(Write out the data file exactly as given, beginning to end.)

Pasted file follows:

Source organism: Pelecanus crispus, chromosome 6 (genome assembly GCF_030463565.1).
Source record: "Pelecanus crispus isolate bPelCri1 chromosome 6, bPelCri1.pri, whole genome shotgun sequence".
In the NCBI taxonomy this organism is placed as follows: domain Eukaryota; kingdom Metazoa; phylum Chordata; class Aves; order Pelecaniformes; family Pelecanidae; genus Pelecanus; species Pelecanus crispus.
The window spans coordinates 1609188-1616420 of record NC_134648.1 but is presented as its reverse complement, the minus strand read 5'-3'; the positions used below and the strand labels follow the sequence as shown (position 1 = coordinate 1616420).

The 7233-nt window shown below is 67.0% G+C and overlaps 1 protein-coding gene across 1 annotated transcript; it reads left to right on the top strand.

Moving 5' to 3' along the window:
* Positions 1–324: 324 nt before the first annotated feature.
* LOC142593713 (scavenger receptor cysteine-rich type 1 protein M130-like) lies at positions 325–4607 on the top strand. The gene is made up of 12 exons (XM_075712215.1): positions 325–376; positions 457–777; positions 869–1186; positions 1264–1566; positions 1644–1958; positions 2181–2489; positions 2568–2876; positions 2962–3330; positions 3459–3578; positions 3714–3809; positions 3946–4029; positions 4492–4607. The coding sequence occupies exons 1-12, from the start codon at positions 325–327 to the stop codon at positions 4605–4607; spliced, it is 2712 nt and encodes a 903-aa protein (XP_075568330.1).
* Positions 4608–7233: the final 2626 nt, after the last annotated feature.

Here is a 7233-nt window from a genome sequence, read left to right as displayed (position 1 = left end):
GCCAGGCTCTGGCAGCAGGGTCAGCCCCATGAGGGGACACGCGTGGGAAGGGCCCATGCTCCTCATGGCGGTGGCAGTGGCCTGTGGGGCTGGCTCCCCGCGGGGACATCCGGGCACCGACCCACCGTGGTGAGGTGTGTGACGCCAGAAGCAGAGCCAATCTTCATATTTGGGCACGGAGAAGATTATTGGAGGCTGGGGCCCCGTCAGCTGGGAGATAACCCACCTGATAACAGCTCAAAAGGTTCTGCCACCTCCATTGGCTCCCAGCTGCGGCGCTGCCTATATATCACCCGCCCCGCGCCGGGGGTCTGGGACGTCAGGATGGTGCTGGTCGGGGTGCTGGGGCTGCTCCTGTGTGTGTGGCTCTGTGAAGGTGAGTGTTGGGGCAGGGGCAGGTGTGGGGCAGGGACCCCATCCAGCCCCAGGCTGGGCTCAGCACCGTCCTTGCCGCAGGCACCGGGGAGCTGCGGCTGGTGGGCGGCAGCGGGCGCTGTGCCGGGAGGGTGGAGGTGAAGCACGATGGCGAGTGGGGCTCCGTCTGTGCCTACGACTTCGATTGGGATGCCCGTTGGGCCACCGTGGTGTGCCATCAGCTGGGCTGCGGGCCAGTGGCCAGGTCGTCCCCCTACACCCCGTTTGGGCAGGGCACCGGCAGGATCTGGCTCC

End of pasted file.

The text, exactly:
Source organism: Pelecanus crispus, chromosome 6 (genome assembly GCF_030463565.1).
Source record: "Pelecanus crispus isolate bPelCri1 chromosome 6, bPelCri1.pri, whole genome shotgun sequence".
In the NCBI taxonomy this organism is placed as follows: domain Eukaryota; kingdom Metazoa; phylum Chordata; class Aves; order Pelecaniformes; family Pelecanidae; genus Pelecanus; species Pelecanus crispus.
The window spans coordinates 1609188-1616420 of record NC_134648.1 but is presented as its reverse complement, the minus strand read 5'-3'; the positions used below and the strand labels follow the sequence as shown (position 1 = coordinate 1616420).

The 7233-nt window shown below is 67.0% G+C and overlaps 1 protein-coding gene across 1 annotated transcript; it reads left to right on the top strand.

Moving 5' to 3' along the window:
* Positions 1–324: 324 nt before the first annotated feature.
* LOC142593713 (scavenger receptor cysteine-rich type 1 protein M130-like) lies at positions 325–4607 on the top strand. The gene is made up of 12 exons (XM_075712215.1): positions 325–376; positions 457–777; positions 869–1186; positions 1264–1566; positions 1644–1958; positions 2181–2489; positions 2568–2876; positions 2962–3330; positions 3459–3578; positions 3714–3809; positions 3946–4029; positions 4492–4607. The coding sequence occupies exons 1-12, from the start codon at positions 325–327 to the stop codon at positions 4605–4607; spliced, it is 2712 nt and encodes a 903-aa protein (XP_075568330.1).
* Positions 4608–7233: the final 2626 nt, after the last annotated feature.

Here is a 7233-nt window from a genome sequence, read left to right as displayed (position 1 = left end):
GCCAGGCTCTGGCAGCAGGGTCAGCCCCATGAGGGGACACGCGTGGGAAGGGCCCATGCTCCTCATGGCGGTGGCAGTGGCCTGTGGGGCTGGCTCCCCGCGGGGACATCCGGGCACCGACCCACCGTGGTGAGGTGTGTGACGCCAGAAGCAGAGCCAATCTTCATATTTGGGCACGGAGAAGATTATTGGAGGCTGGGGCCCCGTCAGCTGGGAGATAACCCACCTGATAACAGCTCAAAAGGTTCTGCCACCTCCATTGGCTCCCAGCTGCGGCGCTGCCTATATATCACCCGCCCCGCGCCGGGGGTCTGGGACGTCAGGATGGTGCTGGTCGGGGTGCTGGGGCTGCTCCTGTGTGTGTGGCTCTGTGAAGGTGAGTGTTGGGGCAGGGGCAGGTGTGGGGCAGGGACCCCATCCAGCCCCAGGCTGGGCTCAGCACCGTCCTTGCCGCAGGCACCGGGGAGCTGCGGCTGGTGGGCGGCAGCGGGCGCTGTGCCGGGAGGGTGGAGGTGAAGCACGATGGCGAGTGGGGCTCCGTCTGTGCCTACGACTTCGATTGGGATGCCCGTTGGGCCACCGTGGTGTGCCATCAGCTGGGCTGCGGGCCAGTGGCCAGGTCGTCCCCCTACACCCCGTTTGGGCAGGGCACCGGCAGGATCTGGCTCC